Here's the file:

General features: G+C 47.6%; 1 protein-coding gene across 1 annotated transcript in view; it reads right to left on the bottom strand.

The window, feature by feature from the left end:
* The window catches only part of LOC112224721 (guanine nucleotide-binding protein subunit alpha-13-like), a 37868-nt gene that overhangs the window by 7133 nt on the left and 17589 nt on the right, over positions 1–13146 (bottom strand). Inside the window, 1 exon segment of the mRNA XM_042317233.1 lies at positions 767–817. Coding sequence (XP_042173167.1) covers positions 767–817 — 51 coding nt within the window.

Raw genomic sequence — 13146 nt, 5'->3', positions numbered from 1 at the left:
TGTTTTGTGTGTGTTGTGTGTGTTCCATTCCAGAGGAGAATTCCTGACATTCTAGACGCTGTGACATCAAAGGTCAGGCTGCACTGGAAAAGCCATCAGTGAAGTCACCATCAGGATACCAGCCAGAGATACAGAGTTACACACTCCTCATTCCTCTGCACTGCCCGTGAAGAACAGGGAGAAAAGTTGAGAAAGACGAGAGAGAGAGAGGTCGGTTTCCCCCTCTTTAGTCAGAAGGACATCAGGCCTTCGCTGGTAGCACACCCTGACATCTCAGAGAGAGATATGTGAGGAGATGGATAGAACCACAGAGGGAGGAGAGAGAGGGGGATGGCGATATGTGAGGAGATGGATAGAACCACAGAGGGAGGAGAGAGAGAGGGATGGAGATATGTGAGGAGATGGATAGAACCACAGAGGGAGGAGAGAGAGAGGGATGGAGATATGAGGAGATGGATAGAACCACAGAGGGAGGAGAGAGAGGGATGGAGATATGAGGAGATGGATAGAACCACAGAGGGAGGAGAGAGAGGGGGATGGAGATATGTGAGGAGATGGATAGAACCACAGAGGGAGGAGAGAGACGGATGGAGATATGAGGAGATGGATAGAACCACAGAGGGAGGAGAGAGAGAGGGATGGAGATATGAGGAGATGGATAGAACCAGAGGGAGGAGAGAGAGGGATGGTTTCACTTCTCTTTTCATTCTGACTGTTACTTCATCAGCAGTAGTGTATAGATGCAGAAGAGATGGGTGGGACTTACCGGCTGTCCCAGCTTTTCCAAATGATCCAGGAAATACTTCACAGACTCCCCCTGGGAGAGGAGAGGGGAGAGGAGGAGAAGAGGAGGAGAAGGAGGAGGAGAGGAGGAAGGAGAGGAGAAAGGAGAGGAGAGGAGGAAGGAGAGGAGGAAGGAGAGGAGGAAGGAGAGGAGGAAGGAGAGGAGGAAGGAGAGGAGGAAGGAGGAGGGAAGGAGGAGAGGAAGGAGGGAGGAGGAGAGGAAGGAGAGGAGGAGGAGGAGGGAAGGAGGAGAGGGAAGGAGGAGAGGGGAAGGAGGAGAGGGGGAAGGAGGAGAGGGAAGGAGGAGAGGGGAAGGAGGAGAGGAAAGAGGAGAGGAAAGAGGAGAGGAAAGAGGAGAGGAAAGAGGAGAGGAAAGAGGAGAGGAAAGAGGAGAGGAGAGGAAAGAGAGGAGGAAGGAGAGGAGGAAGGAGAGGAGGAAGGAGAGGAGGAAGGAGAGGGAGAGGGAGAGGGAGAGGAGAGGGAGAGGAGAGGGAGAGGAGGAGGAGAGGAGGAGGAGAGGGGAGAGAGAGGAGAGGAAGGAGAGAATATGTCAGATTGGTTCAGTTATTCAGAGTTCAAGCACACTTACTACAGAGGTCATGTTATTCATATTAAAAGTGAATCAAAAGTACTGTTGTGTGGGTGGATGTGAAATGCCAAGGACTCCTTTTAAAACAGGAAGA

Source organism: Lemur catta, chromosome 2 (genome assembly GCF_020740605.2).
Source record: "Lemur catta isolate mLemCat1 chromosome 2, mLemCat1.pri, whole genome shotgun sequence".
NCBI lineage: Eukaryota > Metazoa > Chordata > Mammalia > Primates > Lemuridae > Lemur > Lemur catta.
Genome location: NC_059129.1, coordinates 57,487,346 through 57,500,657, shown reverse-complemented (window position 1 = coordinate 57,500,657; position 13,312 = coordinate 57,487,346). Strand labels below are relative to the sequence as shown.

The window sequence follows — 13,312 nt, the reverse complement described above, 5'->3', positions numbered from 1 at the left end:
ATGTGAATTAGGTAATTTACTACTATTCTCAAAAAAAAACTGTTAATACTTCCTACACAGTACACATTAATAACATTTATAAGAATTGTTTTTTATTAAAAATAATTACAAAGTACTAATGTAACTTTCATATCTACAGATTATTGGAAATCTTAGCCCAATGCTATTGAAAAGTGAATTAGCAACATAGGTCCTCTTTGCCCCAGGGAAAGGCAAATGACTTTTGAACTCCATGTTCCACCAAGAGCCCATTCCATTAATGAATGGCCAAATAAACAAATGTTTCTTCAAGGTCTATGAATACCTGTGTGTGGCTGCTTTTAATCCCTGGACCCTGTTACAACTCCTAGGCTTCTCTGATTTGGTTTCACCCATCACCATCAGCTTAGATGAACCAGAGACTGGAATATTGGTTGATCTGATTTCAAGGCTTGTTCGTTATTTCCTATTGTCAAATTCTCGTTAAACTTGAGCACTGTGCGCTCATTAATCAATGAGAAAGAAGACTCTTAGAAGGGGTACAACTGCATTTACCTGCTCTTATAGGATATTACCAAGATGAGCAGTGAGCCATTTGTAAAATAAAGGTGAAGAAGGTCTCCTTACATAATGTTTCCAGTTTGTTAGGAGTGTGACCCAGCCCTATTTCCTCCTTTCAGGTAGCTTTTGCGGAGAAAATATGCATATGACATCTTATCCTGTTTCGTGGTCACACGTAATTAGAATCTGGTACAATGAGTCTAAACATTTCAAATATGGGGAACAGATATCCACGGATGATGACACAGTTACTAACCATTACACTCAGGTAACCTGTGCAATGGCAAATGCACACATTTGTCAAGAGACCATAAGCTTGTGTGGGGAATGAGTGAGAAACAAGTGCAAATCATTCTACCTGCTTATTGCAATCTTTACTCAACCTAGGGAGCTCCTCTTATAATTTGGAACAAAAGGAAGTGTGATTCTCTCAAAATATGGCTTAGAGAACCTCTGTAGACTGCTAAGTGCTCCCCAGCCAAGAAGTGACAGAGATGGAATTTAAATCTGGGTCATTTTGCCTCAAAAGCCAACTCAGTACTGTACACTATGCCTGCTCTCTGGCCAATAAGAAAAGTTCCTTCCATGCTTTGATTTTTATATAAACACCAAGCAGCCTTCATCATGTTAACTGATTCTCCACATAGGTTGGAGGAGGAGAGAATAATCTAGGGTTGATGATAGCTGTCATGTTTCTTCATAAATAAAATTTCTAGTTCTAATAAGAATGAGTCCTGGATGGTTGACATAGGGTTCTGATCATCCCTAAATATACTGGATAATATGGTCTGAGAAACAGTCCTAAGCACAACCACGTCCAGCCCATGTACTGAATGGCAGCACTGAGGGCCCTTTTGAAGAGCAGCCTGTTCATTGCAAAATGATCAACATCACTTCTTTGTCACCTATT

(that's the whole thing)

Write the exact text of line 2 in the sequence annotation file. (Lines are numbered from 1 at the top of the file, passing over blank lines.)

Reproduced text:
The window, feature by feature from the left end: